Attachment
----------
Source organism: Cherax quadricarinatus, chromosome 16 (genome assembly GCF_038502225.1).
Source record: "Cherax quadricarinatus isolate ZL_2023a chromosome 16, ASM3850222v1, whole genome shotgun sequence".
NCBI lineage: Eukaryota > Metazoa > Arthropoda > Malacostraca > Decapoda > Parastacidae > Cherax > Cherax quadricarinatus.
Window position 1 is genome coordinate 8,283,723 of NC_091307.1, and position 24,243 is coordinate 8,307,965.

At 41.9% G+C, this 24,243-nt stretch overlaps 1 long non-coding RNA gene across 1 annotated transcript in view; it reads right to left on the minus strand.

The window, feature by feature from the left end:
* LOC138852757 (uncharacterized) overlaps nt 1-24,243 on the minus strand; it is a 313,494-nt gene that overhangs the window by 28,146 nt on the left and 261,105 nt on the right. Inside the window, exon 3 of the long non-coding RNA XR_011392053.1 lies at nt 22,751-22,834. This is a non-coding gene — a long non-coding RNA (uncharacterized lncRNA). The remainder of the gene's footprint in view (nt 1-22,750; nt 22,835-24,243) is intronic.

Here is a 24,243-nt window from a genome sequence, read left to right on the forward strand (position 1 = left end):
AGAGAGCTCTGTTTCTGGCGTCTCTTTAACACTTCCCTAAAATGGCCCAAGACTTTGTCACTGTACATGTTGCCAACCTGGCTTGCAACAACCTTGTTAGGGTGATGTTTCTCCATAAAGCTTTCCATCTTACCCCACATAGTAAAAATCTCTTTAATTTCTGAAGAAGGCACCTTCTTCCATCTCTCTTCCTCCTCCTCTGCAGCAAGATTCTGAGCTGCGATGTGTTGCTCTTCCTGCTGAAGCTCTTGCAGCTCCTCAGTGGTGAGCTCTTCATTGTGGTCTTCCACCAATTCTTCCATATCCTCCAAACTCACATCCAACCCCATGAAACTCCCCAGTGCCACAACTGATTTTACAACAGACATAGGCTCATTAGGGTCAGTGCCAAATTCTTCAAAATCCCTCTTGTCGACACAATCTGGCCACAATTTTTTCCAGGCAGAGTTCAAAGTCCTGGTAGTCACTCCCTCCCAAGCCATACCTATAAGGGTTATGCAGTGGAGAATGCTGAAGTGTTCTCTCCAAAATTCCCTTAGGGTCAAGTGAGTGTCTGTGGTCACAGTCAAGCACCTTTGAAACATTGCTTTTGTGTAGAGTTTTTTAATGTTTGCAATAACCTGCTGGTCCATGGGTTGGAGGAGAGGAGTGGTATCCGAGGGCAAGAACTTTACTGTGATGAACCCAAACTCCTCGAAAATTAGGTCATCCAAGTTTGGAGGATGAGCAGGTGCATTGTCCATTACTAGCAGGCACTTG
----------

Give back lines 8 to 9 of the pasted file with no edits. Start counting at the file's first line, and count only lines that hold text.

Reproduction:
Here is a 24,243-nt window from a genome sequence, read left to right on the forward strand (position 1 = left end):
AGAGAGCTCTGTTTCTGGCGTCTCTTTAACACTTCCCTAAAATGGCCCAAGACTTTGTCACTGTACATGTTGCCAACCTGGCTTGCAACAACCTTGTTAGGGTGATGTTTCTCCATAAAGCTTTCCATCTTACCCCACATAGTAAAAATCTCTTTAATTTCTGAAGAAGGCACCTTCTTCCATCTCTCTTCCTCCTCCTCTGCAGCAAGATTCTGAGCTGCGATGTGTTGCTCTTCCTGCTGAAGCTCTTGCAGCTCCTCAGTGGTGAGCTCTTCATTGTGGTCTTCCACCAATTCTTCCATATCCTCCAAACTCACATCCAACCCCATGAAACTCCCCAGTGCCACAACTGATTTTACAACAGACATAGGCTCATTAGGGTCAGTGCCAAATTCTTCAAAATCCCTCTTGTCGACACAATCTGGCCACAATTTTTTCCAGGCAGAGTTCAAAGTCCTGGTAGTCACTCCCTCCCAAGCCATACCTATAAGGGTTATGCAGTGGAGAATGCTGAAGTGTTCTCTCCAAAATTCCCTTAGGGTCAAGTGAGTGTCTGTGGTCACAGTCAAGCACCTTTGAAACATTGCTTTTGTGTAGAGTTTTTTAATGTTTGCAATAACCTGCTGGTCCATGGGTTGGAGGAGAGGAGTGGTATCCGAGGGCAAGAACTTTACTGTGATGAACCCAAACTCCTCGAAAATTAGGTCATCCAAGTTTGGAGGATGAGCAGGTGCATTGTCCATTACTAGCAGGCACTTG